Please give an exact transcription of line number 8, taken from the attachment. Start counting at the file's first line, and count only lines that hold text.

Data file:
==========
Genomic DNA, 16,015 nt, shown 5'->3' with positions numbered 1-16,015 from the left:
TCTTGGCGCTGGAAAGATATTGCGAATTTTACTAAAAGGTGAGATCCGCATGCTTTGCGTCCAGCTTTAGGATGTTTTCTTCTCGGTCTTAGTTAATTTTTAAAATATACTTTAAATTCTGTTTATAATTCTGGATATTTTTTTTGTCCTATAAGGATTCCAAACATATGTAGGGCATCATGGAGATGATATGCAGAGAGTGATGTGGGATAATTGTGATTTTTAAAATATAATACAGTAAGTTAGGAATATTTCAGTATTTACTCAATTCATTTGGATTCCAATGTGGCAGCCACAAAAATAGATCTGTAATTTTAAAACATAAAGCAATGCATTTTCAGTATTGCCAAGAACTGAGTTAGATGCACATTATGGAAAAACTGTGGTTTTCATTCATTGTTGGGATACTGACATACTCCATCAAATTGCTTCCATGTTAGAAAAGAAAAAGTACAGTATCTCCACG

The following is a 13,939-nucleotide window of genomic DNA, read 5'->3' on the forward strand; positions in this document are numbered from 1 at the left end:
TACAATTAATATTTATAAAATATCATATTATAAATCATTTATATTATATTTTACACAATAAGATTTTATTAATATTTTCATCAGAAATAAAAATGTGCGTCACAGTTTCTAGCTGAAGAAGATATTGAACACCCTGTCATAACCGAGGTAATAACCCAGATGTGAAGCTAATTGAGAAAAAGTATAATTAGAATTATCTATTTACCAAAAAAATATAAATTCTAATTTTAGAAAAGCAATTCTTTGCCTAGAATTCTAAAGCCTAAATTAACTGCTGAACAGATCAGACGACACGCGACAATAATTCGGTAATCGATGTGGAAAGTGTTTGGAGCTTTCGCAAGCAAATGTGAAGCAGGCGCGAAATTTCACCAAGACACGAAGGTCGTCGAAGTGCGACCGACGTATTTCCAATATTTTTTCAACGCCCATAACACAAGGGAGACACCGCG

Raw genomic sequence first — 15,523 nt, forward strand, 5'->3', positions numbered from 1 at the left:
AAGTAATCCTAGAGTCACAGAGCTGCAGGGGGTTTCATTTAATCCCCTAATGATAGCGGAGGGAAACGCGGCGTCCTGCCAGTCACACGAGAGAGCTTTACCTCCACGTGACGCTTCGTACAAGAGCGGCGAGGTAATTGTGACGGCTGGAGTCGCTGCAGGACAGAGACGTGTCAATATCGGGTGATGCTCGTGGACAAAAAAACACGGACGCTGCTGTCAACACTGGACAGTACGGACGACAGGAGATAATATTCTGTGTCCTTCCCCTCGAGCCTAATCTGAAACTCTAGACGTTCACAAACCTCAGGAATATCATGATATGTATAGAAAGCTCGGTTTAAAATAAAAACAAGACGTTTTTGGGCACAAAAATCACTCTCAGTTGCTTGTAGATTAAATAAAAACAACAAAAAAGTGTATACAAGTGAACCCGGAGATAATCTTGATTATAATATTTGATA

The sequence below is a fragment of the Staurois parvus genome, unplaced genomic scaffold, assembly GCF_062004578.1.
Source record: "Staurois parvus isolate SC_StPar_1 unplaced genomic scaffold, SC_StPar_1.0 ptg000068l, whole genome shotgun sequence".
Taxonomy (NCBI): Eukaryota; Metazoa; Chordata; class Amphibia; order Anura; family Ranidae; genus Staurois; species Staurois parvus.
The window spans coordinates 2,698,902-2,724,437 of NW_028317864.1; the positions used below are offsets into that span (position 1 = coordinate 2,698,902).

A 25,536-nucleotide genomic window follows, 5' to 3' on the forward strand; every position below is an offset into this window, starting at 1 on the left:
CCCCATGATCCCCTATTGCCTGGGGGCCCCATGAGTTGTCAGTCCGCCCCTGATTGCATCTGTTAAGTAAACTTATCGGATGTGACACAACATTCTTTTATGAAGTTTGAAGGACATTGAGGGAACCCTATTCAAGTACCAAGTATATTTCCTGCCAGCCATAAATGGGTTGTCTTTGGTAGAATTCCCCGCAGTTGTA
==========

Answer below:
Source record: "Staurois parvus isolate SC_StPar_1 unplaced genomic scaffold, SC_StPar_1.0 ptg000068l, whole genome shotgun sequence".